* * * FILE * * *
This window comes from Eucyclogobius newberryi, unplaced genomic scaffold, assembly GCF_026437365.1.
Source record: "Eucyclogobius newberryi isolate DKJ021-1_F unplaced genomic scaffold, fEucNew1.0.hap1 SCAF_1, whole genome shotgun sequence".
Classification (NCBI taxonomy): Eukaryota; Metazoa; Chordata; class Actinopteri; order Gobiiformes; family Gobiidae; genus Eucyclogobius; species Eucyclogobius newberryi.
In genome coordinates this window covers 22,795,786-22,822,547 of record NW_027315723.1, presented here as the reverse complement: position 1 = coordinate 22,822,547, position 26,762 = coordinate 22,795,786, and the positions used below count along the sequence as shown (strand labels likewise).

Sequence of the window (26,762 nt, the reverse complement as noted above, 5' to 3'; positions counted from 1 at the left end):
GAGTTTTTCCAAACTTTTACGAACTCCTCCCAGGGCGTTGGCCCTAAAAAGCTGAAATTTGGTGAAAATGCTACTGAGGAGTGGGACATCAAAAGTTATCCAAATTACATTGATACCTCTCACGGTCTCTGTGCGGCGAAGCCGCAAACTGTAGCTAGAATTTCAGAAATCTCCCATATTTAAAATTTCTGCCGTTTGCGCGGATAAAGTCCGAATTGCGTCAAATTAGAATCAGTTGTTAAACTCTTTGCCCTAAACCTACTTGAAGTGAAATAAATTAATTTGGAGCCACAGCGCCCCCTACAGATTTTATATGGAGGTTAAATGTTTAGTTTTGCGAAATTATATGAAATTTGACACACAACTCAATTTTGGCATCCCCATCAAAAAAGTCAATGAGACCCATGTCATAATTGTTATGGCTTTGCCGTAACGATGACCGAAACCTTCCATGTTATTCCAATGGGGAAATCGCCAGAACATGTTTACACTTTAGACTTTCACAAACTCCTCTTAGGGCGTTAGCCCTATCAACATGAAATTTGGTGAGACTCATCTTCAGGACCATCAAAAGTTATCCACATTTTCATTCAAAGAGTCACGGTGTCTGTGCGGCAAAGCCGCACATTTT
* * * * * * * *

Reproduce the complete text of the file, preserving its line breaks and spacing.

This window comes from Eucyclogobius newberryi, unplaced genomic scaffold, assembly GCF_026437365.1.
Source record: "Eucyclogobius newberryi isolate DKJ021-1_F unplaced genomic scaffold, fEucNew1.0.hap1 SCAF_1, whole genome shotgun sequence".
Classification (NCBI taxonomy): Eukaryota; Metazoa; Chordata; class Actinopteri; order Gobiiformes; family Gobiidae; genus Eucyclogobius; species Eucyclogobius newberryi.
In genome coordinates this window covers 22,795,786-22,822,547 of record NW_027315723.1, presented here as the reverse complement: position 1 = coordinate 22,822,547, position 26,762 = coordinate 22,795,786, and the positions used below count along the sequence as shown (strand labels likewise).

Sequence of the window (26,762 nt, the reverse complement as noted above, 5' to 3'; positions counted from 1 at the left end):
GAGTTTTTCCAAACTTTTACGAACTCCTCCCAGGGCGTTGGCCCTAAAAAGCTGAAATTTGGTGAAAATGCTACTGAGGAGTGGGACATCAAAAGTTATCCAAATTACATTGATACCTCTCACGGTCTCTGTGCGGCGAAGCCGCAAACTGTAGCTAGAATTTCAGAAATCTCCCATATTTAAAATTTCTGCCGTTTGCGCGGATAAAGTCCGAATTGCGTCAAATTAGAATCAGTTGTTAAACTCTTTGCCCTAAACCTACTTGAAGTGAAATAAATTAATTTGGAGCCACAGCGCCCCCTACAGATTTTATATGGAGGTTAAATGTTTAGTTTTGCGAAATTATATGAAATTTGACACACAACTCAATTTTGGCATCCCCATCAAAAAAGTCAATGAGACCCATGTCATAATTGTTATGGCTTTGCCGTAACGATGACCGAAACCTTCCATGTTATTCCAATGGGGAAATCGCCAGAACATGTTTACACTTTAGACTTTCACAAACTCCTCTTAGGGCGTTAGCCCTATCAACATGAAATTTGGTGAGACTCATCTTCAGGACCATCAAAAGTTATCCACATTTTCATTCAAAGAGTCACGGTGTCTGTGCGGCAAAGCCGCACATTTT